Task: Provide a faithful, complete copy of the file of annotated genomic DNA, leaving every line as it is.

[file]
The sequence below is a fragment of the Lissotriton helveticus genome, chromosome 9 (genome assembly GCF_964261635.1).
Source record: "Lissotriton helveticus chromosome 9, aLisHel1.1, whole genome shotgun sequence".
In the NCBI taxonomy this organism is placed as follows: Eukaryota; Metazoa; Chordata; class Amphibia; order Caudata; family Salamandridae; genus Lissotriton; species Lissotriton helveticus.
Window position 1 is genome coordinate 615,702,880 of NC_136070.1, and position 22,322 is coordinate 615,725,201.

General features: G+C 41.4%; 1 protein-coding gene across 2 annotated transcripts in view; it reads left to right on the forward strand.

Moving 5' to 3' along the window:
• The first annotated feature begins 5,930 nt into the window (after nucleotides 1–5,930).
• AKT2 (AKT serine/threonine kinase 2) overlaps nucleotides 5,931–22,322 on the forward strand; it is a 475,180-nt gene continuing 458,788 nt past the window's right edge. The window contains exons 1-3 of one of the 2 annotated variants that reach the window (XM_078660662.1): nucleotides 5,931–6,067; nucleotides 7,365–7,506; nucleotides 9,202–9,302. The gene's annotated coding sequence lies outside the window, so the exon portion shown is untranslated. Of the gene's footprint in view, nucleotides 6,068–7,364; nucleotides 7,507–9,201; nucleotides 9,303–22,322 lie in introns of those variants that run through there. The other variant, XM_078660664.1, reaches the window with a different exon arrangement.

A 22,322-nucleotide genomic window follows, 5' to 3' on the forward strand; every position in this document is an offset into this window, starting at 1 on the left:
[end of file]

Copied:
The sequence below is a fragment of the Lissotriton helveticus genome, chromosome 9 (genome assembly GCF_964261635.1).
Source record: "Lissotriton helveticus chromosome 9, aLisHel1.1, whole genome shotgun sequence".
In the NCBI taxonomy this organism is placed as follows: Eukaryota; Metazoa; Chordata; class Amphibia; order Caudata; family Salamandridae; genus Lissotriton; species Lissotriton helveticus.
Window position 1 is genome coordinate 615,702,880 of NC_136070.1, and position 22,322 is coordinate 615,725,201.

General features: G+C 41.4%; 1 protein-coding gene across 2 annotated transcripts in view; it reads left to right on the forward strand.

Moving 5' to 3' along the window:
• The first annotated feature begins 5,930 nt into the window (after nucleotides 1–5,930).
• AKT2 (AKT serine/threonine kinase 2) overlaps nucleotides 5,931–22,322 on the forward strand; it is a 475,180-nt gene continuing 458,788 nt past the window's right edge. The window contains exons 1-3 of one of the 2 annotated variants that reach the window (XM_078660662.1): nucleotides 5,931–6,067; nucleotides 7,365–7,506; nucleotides 9,202–9,302. The gene's annotated coding sequence lies outside the window, so the exon portion shown is untranslated. Of the gene's footprint in view, nucleotides 6,068–7,364; nucleotides 7,507–9,201; nucleotides 9,303–22,322 lie in introns of those variants that run through there. The other variant, XM_078660664.1, reaches the window with a different exon arrangement.

A 22,322-nucleotide genomic window follows, 5' to 3' on the forward strand; every position in this document is an offset into this window, starting at 1 on the left: